Tax rulings by EU member states that allowed two multinational companies to pay much less than they should have, have been declared illegal state aid by the EU Commission.
As a result, Starbucks and Fiat Finance & Trade will each have to pay an additional €20-30m in tax to the Netherlands and Luxembourg respectively. The Commission is looking at further cases also involving Belgium and Ireland.
The rulings challenged took the form of comfort letters issued by the national tax authorities to give the companies clarity on how their corporate tax would be calculated, or on the use of special tax provisions. While such letters are perfectly legal, the decisions under investigation endorsed artificial and complex methods to establish taxable profits which do not reflect economic reality. Under the schemes, most of the profits of Starbucks' coffee roasting company are shifted abroad, where they are also not taxed, and Fiat's financing company only paid taxes on underestimated profits.
In its decisions the Commission has applied the principle that tax rulings cannot use methodologies, no matter how complex, to establish transfer prices with no economic justification and which unduly shift profits to reduce the taxes paid by a company. Such moves give that company an unfair competitive advantage over other companies (typically SMEs) that are taxed on their actual profits because they pay market prices for the goods and services they use.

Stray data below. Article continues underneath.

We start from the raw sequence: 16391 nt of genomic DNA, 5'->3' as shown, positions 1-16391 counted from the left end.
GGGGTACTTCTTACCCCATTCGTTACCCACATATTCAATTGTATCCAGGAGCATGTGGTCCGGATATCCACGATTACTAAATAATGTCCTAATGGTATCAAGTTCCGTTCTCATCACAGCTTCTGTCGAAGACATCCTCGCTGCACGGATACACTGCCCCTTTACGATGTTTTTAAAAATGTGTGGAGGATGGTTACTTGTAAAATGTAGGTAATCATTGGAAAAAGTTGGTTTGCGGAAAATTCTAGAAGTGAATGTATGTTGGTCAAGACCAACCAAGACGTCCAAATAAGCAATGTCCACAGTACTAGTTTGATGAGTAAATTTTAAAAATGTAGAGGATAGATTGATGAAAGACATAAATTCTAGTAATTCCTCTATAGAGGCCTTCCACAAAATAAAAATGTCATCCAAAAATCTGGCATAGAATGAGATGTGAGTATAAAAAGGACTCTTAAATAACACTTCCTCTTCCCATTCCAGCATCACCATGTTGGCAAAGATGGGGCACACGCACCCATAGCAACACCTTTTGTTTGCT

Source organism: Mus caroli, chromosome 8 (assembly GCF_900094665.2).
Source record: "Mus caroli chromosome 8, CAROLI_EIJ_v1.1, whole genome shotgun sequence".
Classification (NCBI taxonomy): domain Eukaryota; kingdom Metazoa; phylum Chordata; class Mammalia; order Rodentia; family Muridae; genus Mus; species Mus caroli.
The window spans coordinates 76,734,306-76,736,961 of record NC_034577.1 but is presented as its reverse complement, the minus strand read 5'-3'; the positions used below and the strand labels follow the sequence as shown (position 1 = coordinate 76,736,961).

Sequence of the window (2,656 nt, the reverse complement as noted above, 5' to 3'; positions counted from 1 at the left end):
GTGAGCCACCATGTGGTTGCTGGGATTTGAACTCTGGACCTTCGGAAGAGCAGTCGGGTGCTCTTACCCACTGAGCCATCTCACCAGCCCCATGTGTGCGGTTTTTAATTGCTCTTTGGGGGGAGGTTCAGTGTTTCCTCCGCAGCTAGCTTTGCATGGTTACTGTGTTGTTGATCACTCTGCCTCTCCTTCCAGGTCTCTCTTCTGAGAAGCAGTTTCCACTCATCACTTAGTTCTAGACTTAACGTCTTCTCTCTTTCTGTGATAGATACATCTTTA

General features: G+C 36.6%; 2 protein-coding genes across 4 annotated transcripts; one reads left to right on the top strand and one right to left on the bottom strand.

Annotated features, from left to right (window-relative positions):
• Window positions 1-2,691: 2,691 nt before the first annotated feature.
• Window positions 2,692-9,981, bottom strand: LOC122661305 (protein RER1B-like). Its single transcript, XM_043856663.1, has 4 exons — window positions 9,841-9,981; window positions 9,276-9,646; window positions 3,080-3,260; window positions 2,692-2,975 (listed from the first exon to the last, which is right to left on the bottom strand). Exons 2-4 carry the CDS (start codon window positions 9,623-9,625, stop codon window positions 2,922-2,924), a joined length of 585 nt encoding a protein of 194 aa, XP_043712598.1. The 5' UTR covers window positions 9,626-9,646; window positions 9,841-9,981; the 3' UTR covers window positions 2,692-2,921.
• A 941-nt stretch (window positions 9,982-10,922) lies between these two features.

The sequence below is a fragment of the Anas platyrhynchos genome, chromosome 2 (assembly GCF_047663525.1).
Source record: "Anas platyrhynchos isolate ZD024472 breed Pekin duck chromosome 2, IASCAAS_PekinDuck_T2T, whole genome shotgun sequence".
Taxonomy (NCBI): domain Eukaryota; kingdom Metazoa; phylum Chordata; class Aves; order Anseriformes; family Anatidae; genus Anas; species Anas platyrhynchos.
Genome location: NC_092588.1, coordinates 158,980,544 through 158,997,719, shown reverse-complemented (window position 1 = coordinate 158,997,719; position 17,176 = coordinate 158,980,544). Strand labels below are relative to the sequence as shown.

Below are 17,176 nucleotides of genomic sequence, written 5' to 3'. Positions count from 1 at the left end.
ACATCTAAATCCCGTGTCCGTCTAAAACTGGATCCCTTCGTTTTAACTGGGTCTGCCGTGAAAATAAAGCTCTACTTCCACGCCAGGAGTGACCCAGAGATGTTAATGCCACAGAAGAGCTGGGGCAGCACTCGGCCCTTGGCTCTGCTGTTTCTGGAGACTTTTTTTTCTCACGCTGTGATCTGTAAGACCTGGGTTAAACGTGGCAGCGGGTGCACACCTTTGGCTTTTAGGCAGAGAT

It has therefore ordered Luxembourg and the Netherlands to recover the unpaid tax from Fiat and Starbucks, respectively, in order to remove the unfair competitive advantage they have enjoyed and to restore equal treatment with other companies in similar situations. The companies will also no longer be able to benefit from the advantageous tax treatment granted.
The Commission continues to pursue its inquiry into tax rulings practices in all EU member states. Formal investigations have been opened concerning Apple in Ireland, Amazon in Luxembourg, and a Belgian tax scheme, though the Commission emphasised that today's announcement does not prejudge any of these cases.
Marc Sanders, partner at international business advisers Taxand, said the rulings would "rock the corporate world to its very core, as what were thought to be legitimate agreements created by the Governments of European countries are retrospectively declared illegal state aid".
He commented: "The Commission has to make a compelling case that the arm’s length principle in these individual cases was sufficiently selective to constitute state aid. This is likely to be hugely problematic as, in addition to member states being the ultimate arbiter in transfer pricing matters, all taxpayer agreements, rulings, APAs, settlements of litigation with every international business could potentially be seen as state aid."
Mr Sanders predicted that lengthy legal proceedings would follow, resulting either in contrary outcomes or, if governments have to recoup additional tax, "a severe eroding effect on their relationships with businesses and significant consequences for the US Government if it is then backed into a corner of issuing tax credits". "Regardless of the technical merits of the approach, the decision creates massive instability and increases the cost of doing business for multinationals in the EU", he added.